For advertisers, using Twitter buzzers is a way to personalise the pitch, connecting someone who may have a special interest in a product with like-minded potential customers. A local photography buff, for example, would be a good target for a camera company.
An effective social media campaign will generate real conversations and genuine endorsements, said Thomas Crampton, Hong Kong-based social media director at advertising firm Ogilvy. But one issue with paid buzzers is that they may be seen as endorsing something only for the money.
“It’s not going to be transparent to the people reading the Twitter feed whether they’re being paid, and that’s not very honest,” said Crampton.
“The followers will see that this guy is for sale. It’s really like talking to a friend. If your friend is being paid to tell you something then a) you wouldn’t consider that person your friend and b) you’re not going to believe them.”

MEASURING SUCCESS
PT Nestle Indonesia, a unit of global food company Nestle SA NESN.VX, counts teenage pop singer Raisa (@raisa6690) and heartthrob actor Nicholas Saputra (@nicsap) among its brand ambassadors. They recently tweeted their experiences at a large Sumatra coffee plantation in a campaign supported by hired buzzers who were retweeting the celebrities’ comments and other sponsored messages from the company.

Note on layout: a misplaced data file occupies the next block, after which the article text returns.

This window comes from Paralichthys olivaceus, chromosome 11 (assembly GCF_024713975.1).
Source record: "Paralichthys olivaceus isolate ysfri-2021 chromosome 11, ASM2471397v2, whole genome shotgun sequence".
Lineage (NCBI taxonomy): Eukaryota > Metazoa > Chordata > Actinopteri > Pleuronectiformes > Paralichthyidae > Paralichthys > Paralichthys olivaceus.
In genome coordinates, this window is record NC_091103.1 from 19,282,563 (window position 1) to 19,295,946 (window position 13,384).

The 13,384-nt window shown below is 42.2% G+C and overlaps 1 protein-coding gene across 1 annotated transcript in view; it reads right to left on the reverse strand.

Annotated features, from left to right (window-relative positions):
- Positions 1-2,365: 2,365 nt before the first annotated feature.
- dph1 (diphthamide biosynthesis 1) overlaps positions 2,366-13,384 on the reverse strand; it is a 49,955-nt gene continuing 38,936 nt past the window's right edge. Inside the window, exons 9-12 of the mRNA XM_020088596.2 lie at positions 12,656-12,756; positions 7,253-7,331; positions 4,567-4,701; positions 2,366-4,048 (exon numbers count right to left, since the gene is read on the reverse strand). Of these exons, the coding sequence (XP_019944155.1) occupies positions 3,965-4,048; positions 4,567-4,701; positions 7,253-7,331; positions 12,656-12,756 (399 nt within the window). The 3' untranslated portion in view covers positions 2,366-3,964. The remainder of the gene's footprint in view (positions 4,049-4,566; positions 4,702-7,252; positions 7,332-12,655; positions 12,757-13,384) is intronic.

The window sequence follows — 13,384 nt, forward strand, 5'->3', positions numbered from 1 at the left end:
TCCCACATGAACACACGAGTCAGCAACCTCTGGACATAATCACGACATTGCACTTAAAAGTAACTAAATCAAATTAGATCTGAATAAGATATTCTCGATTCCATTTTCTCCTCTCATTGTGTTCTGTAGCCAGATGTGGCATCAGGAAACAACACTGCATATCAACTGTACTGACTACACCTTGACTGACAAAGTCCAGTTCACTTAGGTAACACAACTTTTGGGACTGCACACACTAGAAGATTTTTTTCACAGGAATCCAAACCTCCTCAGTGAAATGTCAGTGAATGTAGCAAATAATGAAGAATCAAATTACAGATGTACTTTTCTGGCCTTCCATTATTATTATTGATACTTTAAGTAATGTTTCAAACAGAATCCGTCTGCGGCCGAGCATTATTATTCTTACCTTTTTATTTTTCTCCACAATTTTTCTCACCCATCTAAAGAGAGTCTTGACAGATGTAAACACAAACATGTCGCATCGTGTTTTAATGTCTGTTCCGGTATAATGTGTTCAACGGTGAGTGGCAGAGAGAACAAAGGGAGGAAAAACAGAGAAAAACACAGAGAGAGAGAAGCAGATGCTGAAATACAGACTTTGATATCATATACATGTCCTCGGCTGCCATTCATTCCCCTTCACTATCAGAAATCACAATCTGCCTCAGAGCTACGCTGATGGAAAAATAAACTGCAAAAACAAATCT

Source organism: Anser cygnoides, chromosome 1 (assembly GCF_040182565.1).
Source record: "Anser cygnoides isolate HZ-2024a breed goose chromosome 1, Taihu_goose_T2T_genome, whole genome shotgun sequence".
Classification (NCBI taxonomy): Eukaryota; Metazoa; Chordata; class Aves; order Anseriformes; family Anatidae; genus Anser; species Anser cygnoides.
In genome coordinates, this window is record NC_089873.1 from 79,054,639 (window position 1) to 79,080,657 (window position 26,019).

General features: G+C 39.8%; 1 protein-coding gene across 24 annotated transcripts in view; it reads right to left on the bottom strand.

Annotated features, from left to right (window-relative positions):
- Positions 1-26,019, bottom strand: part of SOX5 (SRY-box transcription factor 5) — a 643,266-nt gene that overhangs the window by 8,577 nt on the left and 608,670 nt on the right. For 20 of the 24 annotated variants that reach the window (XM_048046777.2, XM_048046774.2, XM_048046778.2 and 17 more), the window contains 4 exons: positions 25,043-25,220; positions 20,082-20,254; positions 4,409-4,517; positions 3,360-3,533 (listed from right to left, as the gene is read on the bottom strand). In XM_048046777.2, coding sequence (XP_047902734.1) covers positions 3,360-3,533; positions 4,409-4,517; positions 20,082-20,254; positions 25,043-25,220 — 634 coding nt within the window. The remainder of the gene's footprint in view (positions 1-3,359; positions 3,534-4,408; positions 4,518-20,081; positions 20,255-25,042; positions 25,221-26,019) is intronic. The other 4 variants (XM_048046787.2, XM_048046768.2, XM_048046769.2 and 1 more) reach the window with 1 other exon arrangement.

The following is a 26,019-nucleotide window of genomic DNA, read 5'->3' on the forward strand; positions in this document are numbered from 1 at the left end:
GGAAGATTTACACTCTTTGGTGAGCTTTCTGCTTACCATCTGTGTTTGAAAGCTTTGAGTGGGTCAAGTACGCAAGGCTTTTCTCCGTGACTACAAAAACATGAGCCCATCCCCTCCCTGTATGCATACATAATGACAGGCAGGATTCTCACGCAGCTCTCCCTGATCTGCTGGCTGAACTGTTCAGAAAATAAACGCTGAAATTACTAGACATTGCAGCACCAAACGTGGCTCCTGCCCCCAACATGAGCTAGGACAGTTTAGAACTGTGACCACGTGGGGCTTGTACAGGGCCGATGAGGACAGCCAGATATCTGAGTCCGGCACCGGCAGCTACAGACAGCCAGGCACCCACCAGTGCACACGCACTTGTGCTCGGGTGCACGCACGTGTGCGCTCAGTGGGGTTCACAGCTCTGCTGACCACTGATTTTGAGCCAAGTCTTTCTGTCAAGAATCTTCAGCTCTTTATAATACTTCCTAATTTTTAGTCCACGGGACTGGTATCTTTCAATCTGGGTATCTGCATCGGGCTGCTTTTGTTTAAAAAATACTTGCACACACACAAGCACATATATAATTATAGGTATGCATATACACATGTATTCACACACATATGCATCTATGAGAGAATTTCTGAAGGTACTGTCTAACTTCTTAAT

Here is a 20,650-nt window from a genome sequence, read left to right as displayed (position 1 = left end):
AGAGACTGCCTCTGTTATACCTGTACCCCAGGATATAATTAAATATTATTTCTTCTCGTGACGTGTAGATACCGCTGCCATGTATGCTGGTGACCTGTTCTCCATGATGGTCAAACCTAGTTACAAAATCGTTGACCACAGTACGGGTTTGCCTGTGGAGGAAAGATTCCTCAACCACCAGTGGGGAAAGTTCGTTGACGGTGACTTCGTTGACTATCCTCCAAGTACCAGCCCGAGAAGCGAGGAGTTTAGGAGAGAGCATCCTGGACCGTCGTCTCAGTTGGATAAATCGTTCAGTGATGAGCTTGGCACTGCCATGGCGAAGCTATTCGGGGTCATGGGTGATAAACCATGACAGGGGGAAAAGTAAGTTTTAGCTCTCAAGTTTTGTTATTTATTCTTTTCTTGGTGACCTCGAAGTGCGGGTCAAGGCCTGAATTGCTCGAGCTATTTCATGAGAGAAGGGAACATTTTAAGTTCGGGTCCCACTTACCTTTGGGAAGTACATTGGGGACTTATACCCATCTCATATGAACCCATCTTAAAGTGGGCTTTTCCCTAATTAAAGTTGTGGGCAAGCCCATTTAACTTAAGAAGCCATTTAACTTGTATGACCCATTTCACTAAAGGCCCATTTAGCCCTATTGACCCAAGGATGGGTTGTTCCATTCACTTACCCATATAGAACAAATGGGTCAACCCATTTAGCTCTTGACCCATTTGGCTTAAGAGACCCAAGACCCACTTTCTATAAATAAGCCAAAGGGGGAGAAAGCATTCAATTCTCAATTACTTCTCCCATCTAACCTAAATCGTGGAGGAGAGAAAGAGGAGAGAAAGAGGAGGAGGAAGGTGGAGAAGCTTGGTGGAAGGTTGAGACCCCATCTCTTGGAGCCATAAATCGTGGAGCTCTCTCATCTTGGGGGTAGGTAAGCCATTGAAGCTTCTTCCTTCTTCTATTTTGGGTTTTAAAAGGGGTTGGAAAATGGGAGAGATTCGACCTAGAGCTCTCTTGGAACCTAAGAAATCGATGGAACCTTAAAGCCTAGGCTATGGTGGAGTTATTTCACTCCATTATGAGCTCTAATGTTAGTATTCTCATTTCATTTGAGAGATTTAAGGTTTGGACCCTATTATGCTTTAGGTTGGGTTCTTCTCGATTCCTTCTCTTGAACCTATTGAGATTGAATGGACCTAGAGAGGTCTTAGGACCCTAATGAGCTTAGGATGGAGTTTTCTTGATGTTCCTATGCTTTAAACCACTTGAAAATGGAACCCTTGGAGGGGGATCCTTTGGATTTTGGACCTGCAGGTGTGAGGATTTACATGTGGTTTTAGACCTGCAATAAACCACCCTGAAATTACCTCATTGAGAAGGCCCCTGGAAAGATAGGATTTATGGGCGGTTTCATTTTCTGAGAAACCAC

The challenge is measuring success.
“We do have quantitative measurement, which is the number of followers, the number of likes and the number of clicks,” said Patrick Stillhart, head of the coffee business at PT Nestle Indonesia. “But how do we relate that to brands and sales? There’s left a question mark.”
Stillhart said the company uses social media for more than a dozen brands and about 15 percent of its advertising spending goes to digital media. Apart from Nestle, competitor Unilever Indonesia UNVR.JK also followed similar path for their products.
Sometimes things go wrong.
Prabowo (@bowdat), 33, who quit his day job two years ago to scout for buzzers, recalled one cautionary tale about tweets meant to promote an Android product 005930.KS that were sent through a rival BlackBerry BB.TO or iPhone AAPL.O device. Followers could see the gaffe because tweets often include an automatic tag indicating how the message was posted.